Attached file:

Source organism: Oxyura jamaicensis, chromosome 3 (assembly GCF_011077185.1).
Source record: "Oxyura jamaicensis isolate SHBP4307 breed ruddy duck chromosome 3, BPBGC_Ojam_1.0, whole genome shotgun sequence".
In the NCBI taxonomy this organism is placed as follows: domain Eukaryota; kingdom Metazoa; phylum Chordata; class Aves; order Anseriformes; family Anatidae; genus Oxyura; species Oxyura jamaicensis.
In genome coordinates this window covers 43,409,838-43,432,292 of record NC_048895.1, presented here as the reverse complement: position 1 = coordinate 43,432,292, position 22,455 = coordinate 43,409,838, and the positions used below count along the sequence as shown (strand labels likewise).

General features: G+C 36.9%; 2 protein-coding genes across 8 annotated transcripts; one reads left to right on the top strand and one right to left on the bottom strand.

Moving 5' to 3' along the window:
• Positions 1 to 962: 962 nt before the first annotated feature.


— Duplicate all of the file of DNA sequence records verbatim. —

Source organism: Oxyura jamaicensis, chromosome 3 (assembly GCF_011077185.1).
Source record: "Oxyura jamaicensis isolate SHBP4307 breed ruddy duck chromosome 3, BPBGC_Ojam_1.0, whole genome shotgun sequence".
In the NCBI taxonomy this organism is placed as follows: domain Eukaryota; kingdom Metazoa; phylum Chordata; class Aves; order Anseriformes; family Anatidae; genus Oxyura; species Oxyura jamaicensis.
In genome coordinates this window covers 43,409,838-43,432,292 of record NC_048895.1, presented here as the reverse complement: position 1 = coordinate 43,432,292, position 22,455 = coordinate 43,409,838, and the positions used below count along the sequence as shown (strand labels likewise).

General features: G+C 36.9%; 2 protein-coding genes across 8 annotated transcripts; one reads left to right on the top strand and one right to left on the bottom strand.

Moving 5' to 3' along the window:
• Positions 1 to 962: 962 nt before the first annotated feature.